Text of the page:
If you haven’t already, you need to finish your taxes by tomorrow, April 18. For many Americans, federal income taxes are not the only thing due tomorrow; those who failed to have health insurance for the 2016-2017 plan year are also subject to pay the penalty. Though it’s been heavily debated since the new administration took office, Congress has yet to repeal portions of the Affordable Care Act, specifically the individual mandate. So unfortunately for millions of Americans, the regulations and penalties remain in force.
For those who lacked insurance for more than three consecutive months, they have more steps to complete on their taxes. Additionally, they’ll need to pay what the federal government calls the “shared responsibility payment.” Essentially, it’s a fine for not having coverage; the fine anticipates that those without insurance will eventually use the healthcare system. Therefore, the fine covers the costs that were shifted to others in the insurance pool.
Though people without insurance are subject to the penalty, they’re not necessarily responsible to pay the penalty. In some cases, people qualify for a penalty exemption. According to the IRS, nearly 23 million people claimed an exemption on their 2015 taxes. The primary exemption for which most people qualify is low income. If the cheapest insurance option costs more than 8% of their household income, then they are exempt from paying the penalty.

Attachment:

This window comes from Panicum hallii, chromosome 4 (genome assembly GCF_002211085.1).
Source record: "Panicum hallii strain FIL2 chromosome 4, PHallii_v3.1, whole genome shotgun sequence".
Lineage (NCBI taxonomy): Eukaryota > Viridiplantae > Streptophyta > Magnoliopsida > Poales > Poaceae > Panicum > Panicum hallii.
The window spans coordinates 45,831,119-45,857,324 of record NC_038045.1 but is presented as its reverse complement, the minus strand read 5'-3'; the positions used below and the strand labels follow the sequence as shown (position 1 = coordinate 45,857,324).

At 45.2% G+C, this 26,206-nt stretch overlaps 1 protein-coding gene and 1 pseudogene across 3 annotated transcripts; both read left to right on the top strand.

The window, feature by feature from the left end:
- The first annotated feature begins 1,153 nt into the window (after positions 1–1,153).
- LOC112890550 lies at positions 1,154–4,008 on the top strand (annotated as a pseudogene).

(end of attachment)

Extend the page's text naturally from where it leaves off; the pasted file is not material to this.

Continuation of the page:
For 2016 taxes, the penalty is $695 per adult or 2.5% of household income. As for uninsured children, the fine is half of the amount for adults. Moreover, the total number of months uninsured also factors into the penalty costs. When it comes down to it, the fine can be as much as $2,676. This maximum is determined by the national average cost of the bronze level insurance plan on the individual market. However, most don’t pay anywhere close to the maximum. Last year, the IRS estimated that 6.5 million tax filers paid an average fine of $470.
Advanced Premium Tax Credits
Regarding those who bought insurance on the individual market and received federal aid, they also need to complete some additional steps. More importantly, those who received federal subsidies need to complete their taxes because otherwise they may lose their subsidy for 2017! Specifically, they need to complete a form that “reconciles” the amount of subsidies based on their estimated income with the amount to which they were entitled based on their actual income reported to the IRS.
In 2016, 2.4 million got additional money upon filing their taxes. On the other hand, 5.3 million taxpayers needed to pay the government back because they received to much in tax credits. As for those who underestimated their income and needed to return some of their tax credits, 62% still got a net refund on their taxes.
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